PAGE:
How Mohamed Salah rose from Chelsea benchwarmer to Ballon d'Or candidate
Fans across planet football have marveled at Mohamed Salah’s otherworldly season for Liverpool, a record-smashing campaign that concludes later this month when the Reds meet mighty Real Madrid in the Champions League final.
The 25-year-old Egyptian has become a bona fide icon at Anfield less than a year after arriving on a $50 million-plus transfer from Roma, the foe Liverpool dispatched last week in the semis thanks largely to Salah’s two first-leg goals.
It’s easy to understand why. The electric lefty’s 31 Premier League goals have equaled the circuit’s single-season mark, which he could break in Sunday’s Prem finale against Brighton and Hove Albion. Salah’s 43 strikes in all competitions are the most by any Liverpool player in more than three decades.
The affable Salah has also become the smiling face of his homeland; next month he will lead Egypt at the World Cup in Russia after helping the Pharaohs qualify for the tournament for the first time in 28 years.
Yet while Salah is particularly revered in Cairo and adored on Merseyside, some of his most ardent supporters have been watching his ascent to global superstardom from half a world away.
“We keep in touch – I spoke to him the other day,” Bob Bradley, coach of ballyhooed MLS expansion side Los Angeles FC and Salah’s former manager with the Egyptian national team, told Yahoo Sports in a recent interview.
Bradley led Egypt from 2011-13. And although Egypt narrowly missed out on a trip to the 2014 World Cup in Brazil during his tenure, Bradley played an important role in the development of several current mainstays, including Salah, who worked with his American boss on an almost full-time basis after the Port Said stadium disaster resulted in the suspension of the Egyptian Premier League in early 2012.
“When the league stopped, we had to start to put together camps and friendly matches because Olympic qualifying was that June,” said Bradley, who handed Salah, then just 19, the keys to his country’s attack alongside veteran Mohamed Aboutrika for crucial World Cup qualifying matches.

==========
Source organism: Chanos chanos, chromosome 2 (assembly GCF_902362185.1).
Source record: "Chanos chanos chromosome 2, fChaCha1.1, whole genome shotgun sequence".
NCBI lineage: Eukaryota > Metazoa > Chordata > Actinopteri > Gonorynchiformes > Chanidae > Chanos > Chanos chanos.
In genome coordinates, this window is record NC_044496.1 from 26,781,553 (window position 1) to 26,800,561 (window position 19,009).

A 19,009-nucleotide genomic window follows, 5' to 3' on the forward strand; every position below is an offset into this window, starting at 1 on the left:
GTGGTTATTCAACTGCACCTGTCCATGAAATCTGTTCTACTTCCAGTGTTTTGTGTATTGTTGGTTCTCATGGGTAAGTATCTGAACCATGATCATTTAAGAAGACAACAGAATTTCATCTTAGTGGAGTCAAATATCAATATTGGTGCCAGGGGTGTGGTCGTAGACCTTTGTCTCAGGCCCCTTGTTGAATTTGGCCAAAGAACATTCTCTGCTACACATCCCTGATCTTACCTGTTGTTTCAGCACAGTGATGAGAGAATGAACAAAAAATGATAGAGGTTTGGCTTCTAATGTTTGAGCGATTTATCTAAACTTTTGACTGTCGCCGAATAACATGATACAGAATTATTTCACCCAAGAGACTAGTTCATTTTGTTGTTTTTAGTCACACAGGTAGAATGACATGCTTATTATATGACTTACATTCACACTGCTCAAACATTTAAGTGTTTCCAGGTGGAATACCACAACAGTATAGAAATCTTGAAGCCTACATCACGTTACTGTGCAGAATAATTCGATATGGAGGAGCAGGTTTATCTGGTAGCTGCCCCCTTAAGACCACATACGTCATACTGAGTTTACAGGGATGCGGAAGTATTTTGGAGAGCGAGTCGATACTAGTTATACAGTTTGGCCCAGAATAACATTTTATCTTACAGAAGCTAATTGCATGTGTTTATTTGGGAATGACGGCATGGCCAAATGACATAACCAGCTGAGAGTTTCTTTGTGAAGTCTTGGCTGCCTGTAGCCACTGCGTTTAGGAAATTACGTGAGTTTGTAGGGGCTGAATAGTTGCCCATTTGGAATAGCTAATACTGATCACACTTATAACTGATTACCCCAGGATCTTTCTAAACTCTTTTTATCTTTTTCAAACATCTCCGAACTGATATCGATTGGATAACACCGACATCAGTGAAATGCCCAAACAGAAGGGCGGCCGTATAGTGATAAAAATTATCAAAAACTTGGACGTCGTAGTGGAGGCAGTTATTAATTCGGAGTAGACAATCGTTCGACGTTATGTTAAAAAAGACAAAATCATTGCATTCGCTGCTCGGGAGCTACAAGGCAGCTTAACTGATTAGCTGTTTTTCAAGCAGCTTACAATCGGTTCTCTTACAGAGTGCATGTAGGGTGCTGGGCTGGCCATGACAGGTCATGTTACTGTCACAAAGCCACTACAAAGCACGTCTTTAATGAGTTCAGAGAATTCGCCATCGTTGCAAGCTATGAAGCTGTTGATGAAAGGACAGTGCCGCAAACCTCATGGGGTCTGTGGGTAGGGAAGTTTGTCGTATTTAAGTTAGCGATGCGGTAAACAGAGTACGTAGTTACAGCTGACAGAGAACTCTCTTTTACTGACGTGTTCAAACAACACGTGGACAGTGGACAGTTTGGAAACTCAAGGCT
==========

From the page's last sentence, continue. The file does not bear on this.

“Immediately when we brought him in, you could see how special he was: Incredible quickness, speed, power, explosiveness. He improved at every camp. He took ideas really well. You could tell he was determined to get better.”
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Others close to Salah credit that ambition and work ethic as much as natural ability in his rise from Chelsea benchwarmer to potential Ballon d’Or finalist – depending, of course, on what happens against Madrid in Kiev and afterward at the World Cup. Real’s Cristiano Ronaldo and Barcelona’s Lionel Messi have had a stranglehold on the award, presented annually to the sport’s top player, since 2008.
“He’s a very good guy, very respectful, not arrogant at all,” says LAFC goalkeeper coach Zak Abdel, a native Egyptian who served in the same role under Bradley with the Pharaohs (and before that, the U.S. national team).
“He comes from a small town, not from Cairo. He didn’t play for Al-Ahly or Zamalek, the two biggest clubs in Egypt where they put a spotlight on you and treat you like a king, so you think you’re big time. That’s not Salah. He played for a small club [El Mokawloon], and when he walked around nobody recognized him. If he had played for Al-Ahly or Zamalek, everyone would have been all over him.”
Abdel, who says he talks to Salah “all the time”, helped facilitate his transfer to Swiss power Basel in the summer of 2012. Salah excelled on the field, learned English quickly off of it, and less than two years later was flipped to Chelsea for a handsome profit.
It wasn’t a good fit. Salah made just 13 Premier League appearances for the Blues, most of them off the bench, during his first two seasons in London. He was loaned to Fiorentina – where he wore number 74 to honor the victims in Port Said – and then to Roma, which purchased his contract outright after he led the Giallorossi with 13 goals in 2015-16. Salah bettered his output the following season, and Liverpool snapped him up last July for that club-record transfer fee.
Fifty million euros proved to be a bargain.
“He was always a good player, but nobody would have thought he’d have a season like this,” says Egypt and Vancouver Whitecaps defender/midfielder Aly Ghazal, who has known Salah since they were teenagers playing for their nation’s under-20 squad.
“What you could see was someone who was always working and doing his best. You could predict that something good would happen [for him]. But not what’s happening right now.”
Right now the only remaining question is if Salah is a one-year wonder, or if he can repeat this season for the ages. The “Egyptian Messi” might be the hottest player in the world, but the real Messi, like Ronaldo, has been able to produce highlight-quality goals and assists with almost supernatural consistency year after year after year.
Only time will tell if Salah can stay healthy, keep scoring, and put himself in contention to receive the torch when the careers of the world’s undisputed best two players – both now in their 30s – inevitably wind down.
“I know he has more ambition,” says LAFC defender Omar Gaber, another international teammate and one of Salah’s closest friends.
“I know he still has dreams, and I hope he achieves them. He deserves to.”
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Doug McIntyre covers soccer for Yahoo Sports. Follow him on Twitter @ByDougMcIntyre.
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